Twitter. On it? Using it? Following as many people as you can in the hopes that they reciprocate the follow? While twitter has had it’s ups and downs regarding a love/hate relationship from users, frequent outages, and an ongoing battle of ‘just what the heck is this thing for?’ it seems as though there’s still a strong interest in ‘connecting’ with others in the know.
I myself often enjoy flipping twhirl on during the day and occasionally catching some useful news or information via twits from other users. That is at least until I get the ‘limit exceeded, paused 5 minutes’ message from twhirl. That 5 minutes, incidentally, often turns out to be more along the lines of 4-5 hours, in which case, I’ll switch over to the browser version, if I’m so inclined. I’ve been able to gather some great news via twitter and even gathered opinions on VMware vs. Parallels straight from the VMware twitter, at times it becomes a bit overwhelming with the ‘ping, ping, ping’ coming like rapid fire and popping up in the bottom right corner of my screen.
Herein, we have the problem with social activity aggregators, information overload. How do you separate the really vital information from the casual contact that has a few funny things to say, but doesn’t really add value to the workday? Fake Following.
Friendfeed, another spawn of Twitter, has added just such a feature. In essence what this means is that you can add someone as a contact, or someone you’d like to ‘follow’, but you simply turn off his or her updates. As previously stated, in twitter, the whole process of, ‘I follow you, you follow me’ seems to be the defacto unwritten rule. If you’re trying to get your messages out to a large audience, you’re going to try to follow as many people as possible, with the intent that they do they same. What friendfeed is setting out to accomplish with ‘fake following’ is to let you ‘follow’ others without hearing all the noise.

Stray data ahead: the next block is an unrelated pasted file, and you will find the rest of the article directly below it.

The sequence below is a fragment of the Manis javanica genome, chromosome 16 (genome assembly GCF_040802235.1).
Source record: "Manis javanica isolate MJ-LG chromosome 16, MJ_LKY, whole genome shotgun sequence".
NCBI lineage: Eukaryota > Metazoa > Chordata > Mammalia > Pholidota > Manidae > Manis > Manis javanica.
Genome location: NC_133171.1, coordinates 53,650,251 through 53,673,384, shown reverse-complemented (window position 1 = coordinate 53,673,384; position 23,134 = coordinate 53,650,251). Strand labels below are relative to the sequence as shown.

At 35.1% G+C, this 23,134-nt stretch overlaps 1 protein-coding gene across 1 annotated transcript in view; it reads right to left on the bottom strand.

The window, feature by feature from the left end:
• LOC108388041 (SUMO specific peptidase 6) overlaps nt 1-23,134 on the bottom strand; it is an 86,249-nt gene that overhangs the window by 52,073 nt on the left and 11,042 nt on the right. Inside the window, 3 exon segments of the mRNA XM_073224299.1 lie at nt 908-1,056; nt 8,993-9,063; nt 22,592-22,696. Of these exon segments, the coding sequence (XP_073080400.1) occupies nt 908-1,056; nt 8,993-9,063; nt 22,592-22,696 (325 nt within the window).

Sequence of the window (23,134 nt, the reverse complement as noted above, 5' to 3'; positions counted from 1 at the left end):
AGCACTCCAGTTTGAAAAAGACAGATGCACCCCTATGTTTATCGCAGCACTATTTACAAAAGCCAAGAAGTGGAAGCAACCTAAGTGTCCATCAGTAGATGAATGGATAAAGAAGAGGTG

Think of it more like sitting in a crowded café. While there are a number of conversations going on, you want everyone to hear what you have to say, when you want to say it – but – when you want to get down to brass tacks, you only want to hear what Scoble, Arrington, and Calacanis have to say. ‘Fake Follow’ allows you to tell a small digital white lie, and have thousands of your fans think that you’re listening to them, but in fact, you’re not.
Is this bad? It depends on how you look at it. While fake following is a bit deceptive, what might be rather interesting is a list whereby you could sort your twitter, friendfeed, and other social activity aggregators into categories. An ‘At work’, ‘At home’, ‘On the road’, etc type listing whereby you could choose which conversations you want to hear.